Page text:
TECHNIQUE TUESDAY – OFFENSIVE LINE BLOCKING

May 17th, 2016

In order to be a force to be reckoned with on the offensive line, you must have good balance, strength and be quick on your feet. During any play, there will always be a possibility of change of direction. The ball could be snapped with the intentions of being thrown to the right but eventually end up on the left side of the field in the running back’s hands. It is the offensive line’s job to change with the direction of the play and drive the defense away from the ball. They must protect the pass/rush and keep the play alive. Creating space for the running back and providing protection for the quarterback while blocking at the line of scrimmage are all essential for a successful line. In order to be a good blocker, you must have good balance and agility to work around defensive lineman. Here are the different types of blocking for offensive lineman:

  • Drive block: One-on-one block used when a DL lines up directly over an offensive lineman. The OL drives his hips forward, delivering the block from a wide base while keeping his head up and shoulders square.
  • Zone block: Each OL protects a specific area or zone. Even if the DL leaves this area, the OL must stay in his zone because the play or ball may be coming in that direction and the quarterback wants that area uncluttered.
  • Cut-off block: Normally used on running plays, which are designed to allow a DL to come free, or untouched, across the line of scrimmage. After that happens, an offensive lineman deliberately gets in the way of this on-rushing defender.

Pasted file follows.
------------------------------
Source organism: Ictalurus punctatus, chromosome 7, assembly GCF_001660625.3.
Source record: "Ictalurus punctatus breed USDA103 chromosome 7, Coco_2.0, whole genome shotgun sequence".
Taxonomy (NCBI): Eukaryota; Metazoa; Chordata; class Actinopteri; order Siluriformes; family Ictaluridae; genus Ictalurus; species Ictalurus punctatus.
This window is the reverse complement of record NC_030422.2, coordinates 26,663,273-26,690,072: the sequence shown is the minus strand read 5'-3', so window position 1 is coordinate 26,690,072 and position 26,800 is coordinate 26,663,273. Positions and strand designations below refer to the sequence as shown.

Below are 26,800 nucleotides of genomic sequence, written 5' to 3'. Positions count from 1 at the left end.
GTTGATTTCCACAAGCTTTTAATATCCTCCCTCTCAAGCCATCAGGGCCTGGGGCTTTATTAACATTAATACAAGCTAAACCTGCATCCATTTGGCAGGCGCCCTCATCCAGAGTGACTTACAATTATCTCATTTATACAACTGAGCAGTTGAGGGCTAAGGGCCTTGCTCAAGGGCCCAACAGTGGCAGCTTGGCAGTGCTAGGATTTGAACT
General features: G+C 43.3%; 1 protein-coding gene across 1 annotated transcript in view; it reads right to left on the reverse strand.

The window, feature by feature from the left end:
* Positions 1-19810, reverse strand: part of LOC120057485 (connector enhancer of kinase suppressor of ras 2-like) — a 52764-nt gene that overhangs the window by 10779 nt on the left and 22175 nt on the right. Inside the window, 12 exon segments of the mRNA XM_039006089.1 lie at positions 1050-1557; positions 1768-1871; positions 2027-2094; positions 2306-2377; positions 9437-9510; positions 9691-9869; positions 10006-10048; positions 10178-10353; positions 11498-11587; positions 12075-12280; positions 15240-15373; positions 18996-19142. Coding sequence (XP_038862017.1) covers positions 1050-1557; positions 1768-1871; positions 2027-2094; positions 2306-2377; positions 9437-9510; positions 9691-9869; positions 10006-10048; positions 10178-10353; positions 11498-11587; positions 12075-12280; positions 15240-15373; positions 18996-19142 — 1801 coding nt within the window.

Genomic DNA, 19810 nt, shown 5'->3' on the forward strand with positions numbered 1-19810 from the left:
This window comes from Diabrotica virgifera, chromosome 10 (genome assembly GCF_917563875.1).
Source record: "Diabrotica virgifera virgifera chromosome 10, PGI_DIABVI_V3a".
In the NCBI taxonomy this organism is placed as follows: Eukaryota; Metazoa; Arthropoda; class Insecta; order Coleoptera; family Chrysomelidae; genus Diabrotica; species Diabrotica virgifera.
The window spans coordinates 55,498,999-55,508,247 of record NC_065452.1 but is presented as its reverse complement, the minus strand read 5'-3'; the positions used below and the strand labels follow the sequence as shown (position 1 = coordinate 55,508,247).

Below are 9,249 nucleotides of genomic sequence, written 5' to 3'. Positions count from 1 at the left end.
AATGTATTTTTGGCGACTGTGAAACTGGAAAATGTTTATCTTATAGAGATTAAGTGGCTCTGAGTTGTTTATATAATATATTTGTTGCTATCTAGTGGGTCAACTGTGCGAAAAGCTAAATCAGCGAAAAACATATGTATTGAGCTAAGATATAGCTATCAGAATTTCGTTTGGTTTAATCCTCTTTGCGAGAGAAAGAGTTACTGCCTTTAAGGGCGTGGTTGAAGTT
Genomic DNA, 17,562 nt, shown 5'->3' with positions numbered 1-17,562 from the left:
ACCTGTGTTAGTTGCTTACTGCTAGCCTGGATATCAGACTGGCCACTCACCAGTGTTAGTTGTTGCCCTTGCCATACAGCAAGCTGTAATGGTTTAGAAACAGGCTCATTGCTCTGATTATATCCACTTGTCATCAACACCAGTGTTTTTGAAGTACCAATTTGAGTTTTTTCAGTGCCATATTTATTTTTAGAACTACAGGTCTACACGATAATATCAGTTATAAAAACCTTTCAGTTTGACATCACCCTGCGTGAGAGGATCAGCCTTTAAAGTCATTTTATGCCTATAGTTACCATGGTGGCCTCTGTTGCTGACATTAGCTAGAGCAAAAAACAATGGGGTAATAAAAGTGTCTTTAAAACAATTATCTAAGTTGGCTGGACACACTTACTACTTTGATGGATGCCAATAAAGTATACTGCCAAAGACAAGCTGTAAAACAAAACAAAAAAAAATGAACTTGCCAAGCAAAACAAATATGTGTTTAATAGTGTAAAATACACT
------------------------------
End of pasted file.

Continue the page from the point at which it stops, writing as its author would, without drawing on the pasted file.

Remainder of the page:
• Chop block: An OL blocks down low with his shoulders and arms, attempting to take the defender’s legs from underneath him and stop his momentum. If this play occurs 3 yards or more beyond the line of scrimmage, the blocker is penalized 15 yards.
  • Man-on-man blocking: The straight-ahead style of blocking by driving straight into the DL. Each OL chooses the opponent opposite him while the center helps out on either side.

  • Slide block: The entire OL slides down the line of scrimmage — a coordinated effort by the line to go either right or left. It’s a good technique when the quarterback prefers to roll or sprint right, running outside the tackle while attempting to throw the football.

  • Trap block: The OL allows a defensive player to cross the line of scrimmage untouched and blocks him with a guard or tackle where he’s not expecting it. The intent is to create a running lane in the area that the defender ran away from.

  • Reach block: An OL reaches for the next defender, meaning he doesn’t block the opponent directly in front of him but moves for an opponent to either side. The reach block is common on run plays when the play calls for a guard to reach out and block an inside linebacker.

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